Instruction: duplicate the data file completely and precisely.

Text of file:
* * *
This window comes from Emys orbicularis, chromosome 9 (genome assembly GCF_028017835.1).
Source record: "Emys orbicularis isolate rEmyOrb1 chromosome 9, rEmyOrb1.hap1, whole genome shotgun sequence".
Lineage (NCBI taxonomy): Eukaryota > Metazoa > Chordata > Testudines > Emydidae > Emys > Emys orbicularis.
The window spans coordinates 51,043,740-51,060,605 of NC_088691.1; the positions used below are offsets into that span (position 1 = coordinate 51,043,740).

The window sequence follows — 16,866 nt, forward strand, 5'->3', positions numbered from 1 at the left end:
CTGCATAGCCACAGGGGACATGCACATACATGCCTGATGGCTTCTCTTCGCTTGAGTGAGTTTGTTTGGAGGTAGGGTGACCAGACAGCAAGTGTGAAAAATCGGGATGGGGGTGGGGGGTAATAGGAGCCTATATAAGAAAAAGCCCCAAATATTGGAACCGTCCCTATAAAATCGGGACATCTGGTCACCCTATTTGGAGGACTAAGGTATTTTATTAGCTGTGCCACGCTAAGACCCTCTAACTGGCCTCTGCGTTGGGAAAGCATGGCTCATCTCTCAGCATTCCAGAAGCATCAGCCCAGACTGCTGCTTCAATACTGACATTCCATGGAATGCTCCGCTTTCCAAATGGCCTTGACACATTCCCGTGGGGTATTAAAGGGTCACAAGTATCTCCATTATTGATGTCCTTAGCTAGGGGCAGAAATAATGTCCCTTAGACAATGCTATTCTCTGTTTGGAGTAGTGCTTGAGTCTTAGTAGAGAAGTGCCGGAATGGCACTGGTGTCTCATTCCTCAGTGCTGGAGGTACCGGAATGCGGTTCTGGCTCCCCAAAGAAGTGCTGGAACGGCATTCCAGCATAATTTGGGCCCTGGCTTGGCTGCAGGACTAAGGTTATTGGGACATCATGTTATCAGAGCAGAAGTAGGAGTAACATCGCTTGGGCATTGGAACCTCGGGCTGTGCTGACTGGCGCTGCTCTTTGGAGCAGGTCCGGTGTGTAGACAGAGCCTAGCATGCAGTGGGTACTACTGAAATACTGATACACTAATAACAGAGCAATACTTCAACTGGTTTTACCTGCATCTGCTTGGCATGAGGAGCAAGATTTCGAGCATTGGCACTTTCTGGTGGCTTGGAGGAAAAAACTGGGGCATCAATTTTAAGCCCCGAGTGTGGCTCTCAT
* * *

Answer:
This window comes from Emys orbicularis, chromosome 9 (genome assembly GCF_028017835.1).
Source record: "Emys orbicularis isolate rEmyOrb1 chromosome 9, rEmyOrb1.hap1, whole genome shotgun sequence".
Lineage (NCBI taxonomy): Eukaryota > Metazoa > Chordata > Testudines > Emydidae > Emys > Emys orbicularis.
The window spans coordinates 51,043,740-51,060,605 of NC_088691.1; the positions used below are offsets into that span (position 1 = coordinate 51,043,740).

The window sequence follows — 16,866 nt, forward strand, 5'->3', positions numbered from 1 at the left end:
CTGCATAGCCACAGGGGACATGCACATACATGCCTGATGGCTTCTCTTCGCTTGAGTGAGTTTGTTTGGAGGTAGGGTGACCAGACAGCAAGTGTGAAAAATCGGGATGGGGGTGGGGGGTAATAGGAGCCTATATAAGAAAAAGCCCCAAATATTGGAACCGTCCCTATAAAATCGGGACATCTGGTCACCCTATTTGGAGGACTAAGGTATTTTATTAGCTGTGCCACGCTAAGACCCTCTAACTGGCCTCTGCGTTGGGAAAGCATGGCTCATCTCTCAGCATTCCAGAAGCATCAGCCCAGACTGCTGCTTCAATACTGACATTCCATGGAATGCTCCGCTTTCCAAATGGCCTTGACACATTCCCGTGGGGTATTAAAGGGTCACAAGTATCTCCATTATTGATGTCCTTAGCTAGGGGCAGAAATAATGTCCCTTAGACAATGCTATTCTCTGTTTGGAGTAGTGCTTGAGTCTTAGTAGAGAAGTGCCGGAATGGCACTGGTGTCTCATTCCTCAGTGCTGGAGGTACCGGAATGCGGTTCTGGCTCCCCAAAGAAGTGCTGGAACGGCATTCCAGCATAATTTGGGCCCTGGCTTGGCTGCAGGACTAAGGTTATTGGGACATCATGTTATCAGAGCAGAAGTAGGAGTAACATCGCTTGGGCATTGGAACCTCGGGCTGTGCTGACTGGCGCTGCTCTTTGGAGCAGGTCCGGTGTGTAGACAGAGCCTAGCATGCAGTGGGTACTACTGAAATACTGATACACTAATAACAGAGCAATACTTCAACTGGTTTTACCTGCATCTGCTTGGCATGAGGAGCAAGATTTCGAGCATTGGCACTTTCTGGTGGCTTGGAGGAAAAAACTGGGGCATCAATTTTAAGCCCCGAGTGTGGCTCTCAT